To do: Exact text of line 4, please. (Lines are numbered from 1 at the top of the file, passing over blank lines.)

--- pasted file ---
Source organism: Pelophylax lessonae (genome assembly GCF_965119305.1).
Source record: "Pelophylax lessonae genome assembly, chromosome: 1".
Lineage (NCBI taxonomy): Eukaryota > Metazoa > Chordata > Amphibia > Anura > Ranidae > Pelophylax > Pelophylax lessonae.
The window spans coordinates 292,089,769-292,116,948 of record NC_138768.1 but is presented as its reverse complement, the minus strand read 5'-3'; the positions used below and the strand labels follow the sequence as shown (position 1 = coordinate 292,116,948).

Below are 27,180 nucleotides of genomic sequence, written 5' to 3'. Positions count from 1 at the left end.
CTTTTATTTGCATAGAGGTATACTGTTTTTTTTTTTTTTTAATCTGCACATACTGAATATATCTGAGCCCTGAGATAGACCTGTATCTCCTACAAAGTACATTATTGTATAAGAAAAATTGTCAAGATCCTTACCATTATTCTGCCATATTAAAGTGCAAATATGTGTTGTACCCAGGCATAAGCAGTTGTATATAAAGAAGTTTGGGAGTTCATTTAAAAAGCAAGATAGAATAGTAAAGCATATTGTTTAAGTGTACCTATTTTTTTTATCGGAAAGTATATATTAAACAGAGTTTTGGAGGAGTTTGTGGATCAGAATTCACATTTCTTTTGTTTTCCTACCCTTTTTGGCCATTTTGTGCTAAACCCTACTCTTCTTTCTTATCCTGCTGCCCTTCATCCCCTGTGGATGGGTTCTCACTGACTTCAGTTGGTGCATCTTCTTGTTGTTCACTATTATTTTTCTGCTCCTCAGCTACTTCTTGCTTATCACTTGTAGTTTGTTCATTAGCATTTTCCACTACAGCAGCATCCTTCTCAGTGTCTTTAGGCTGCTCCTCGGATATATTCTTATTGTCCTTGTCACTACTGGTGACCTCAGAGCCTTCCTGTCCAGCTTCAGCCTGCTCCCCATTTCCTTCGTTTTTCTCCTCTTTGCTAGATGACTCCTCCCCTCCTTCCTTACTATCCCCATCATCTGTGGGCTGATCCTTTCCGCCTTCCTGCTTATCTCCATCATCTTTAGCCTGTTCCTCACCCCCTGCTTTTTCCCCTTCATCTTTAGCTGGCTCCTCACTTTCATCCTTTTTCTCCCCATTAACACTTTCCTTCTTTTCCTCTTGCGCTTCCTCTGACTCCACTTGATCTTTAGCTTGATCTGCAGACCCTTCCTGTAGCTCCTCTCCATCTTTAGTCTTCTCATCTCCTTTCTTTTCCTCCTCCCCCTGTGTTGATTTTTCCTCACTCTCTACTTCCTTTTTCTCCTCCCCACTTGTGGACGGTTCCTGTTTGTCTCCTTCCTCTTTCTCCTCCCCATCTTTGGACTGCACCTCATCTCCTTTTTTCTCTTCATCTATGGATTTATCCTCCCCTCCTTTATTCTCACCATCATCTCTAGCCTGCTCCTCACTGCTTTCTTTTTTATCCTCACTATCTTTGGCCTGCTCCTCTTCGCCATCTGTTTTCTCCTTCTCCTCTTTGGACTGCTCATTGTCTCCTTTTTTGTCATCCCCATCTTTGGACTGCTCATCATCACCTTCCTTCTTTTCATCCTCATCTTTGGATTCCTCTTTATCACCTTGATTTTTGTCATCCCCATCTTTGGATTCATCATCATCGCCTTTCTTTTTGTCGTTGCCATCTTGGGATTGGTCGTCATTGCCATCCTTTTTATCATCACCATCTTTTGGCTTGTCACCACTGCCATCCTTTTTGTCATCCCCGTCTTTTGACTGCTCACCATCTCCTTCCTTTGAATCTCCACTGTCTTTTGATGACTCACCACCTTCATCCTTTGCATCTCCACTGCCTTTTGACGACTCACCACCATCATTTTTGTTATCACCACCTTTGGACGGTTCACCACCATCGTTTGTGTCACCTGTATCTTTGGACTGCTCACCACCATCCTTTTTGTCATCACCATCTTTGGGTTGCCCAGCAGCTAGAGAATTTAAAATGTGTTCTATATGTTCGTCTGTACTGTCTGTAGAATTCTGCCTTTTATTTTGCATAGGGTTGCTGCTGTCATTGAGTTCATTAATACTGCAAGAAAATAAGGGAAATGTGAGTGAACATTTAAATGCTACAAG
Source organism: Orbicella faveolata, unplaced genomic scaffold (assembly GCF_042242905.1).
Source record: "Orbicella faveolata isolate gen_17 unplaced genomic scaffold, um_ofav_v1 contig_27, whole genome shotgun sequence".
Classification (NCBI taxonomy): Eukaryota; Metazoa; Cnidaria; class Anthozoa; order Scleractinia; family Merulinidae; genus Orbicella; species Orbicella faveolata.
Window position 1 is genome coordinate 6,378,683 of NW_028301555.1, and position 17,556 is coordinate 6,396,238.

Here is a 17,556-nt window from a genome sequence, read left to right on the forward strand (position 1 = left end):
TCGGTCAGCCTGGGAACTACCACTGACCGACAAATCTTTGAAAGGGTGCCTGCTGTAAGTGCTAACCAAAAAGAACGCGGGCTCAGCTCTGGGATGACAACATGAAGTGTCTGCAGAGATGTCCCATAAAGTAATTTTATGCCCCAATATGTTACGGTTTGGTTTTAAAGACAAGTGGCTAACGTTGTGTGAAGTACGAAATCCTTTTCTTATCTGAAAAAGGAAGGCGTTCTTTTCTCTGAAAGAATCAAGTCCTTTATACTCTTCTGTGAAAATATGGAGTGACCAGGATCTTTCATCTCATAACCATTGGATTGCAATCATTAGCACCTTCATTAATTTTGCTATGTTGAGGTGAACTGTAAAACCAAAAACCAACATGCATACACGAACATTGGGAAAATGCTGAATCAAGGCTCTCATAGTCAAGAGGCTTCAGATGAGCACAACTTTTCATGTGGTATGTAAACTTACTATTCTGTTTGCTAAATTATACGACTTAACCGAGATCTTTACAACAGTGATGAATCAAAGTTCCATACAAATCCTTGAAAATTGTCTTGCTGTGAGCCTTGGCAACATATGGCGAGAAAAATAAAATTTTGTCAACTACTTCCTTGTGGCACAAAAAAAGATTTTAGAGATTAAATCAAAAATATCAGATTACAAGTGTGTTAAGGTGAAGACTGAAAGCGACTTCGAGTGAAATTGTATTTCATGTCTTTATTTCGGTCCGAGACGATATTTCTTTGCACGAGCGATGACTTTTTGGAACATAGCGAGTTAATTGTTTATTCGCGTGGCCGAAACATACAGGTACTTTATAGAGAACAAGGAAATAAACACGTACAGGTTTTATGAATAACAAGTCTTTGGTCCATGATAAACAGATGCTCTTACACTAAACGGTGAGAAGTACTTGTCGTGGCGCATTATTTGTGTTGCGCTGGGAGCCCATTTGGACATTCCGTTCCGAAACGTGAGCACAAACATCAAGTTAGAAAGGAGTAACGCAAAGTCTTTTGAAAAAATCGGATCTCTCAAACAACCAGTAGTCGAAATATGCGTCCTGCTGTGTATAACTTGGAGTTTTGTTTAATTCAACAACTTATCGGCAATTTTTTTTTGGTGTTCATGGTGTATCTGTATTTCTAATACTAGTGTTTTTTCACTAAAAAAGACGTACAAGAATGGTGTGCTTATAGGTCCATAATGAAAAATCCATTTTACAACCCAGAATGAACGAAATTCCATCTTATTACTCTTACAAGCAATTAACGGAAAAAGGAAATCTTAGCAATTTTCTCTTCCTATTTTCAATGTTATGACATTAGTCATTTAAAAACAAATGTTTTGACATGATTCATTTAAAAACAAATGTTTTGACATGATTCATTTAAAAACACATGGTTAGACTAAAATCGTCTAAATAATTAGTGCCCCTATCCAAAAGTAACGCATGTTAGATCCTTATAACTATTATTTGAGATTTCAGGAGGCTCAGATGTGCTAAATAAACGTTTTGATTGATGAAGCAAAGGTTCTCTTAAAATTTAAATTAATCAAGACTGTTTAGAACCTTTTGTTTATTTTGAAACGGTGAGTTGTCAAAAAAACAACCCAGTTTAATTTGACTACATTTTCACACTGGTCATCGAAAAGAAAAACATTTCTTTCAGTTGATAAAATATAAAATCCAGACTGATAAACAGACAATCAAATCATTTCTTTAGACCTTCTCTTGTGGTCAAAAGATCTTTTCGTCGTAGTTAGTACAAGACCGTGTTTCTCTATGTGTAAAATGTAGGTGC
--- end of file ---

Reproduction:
The window spans coordinates 292,089,769-292,116,948 of record NC_138768.1 but is presented as its reverse complement, the minus strand read 5'-3'; the positions used below and the strand labels follow the sequence as shown (position 1 = coordinate 292,116,948).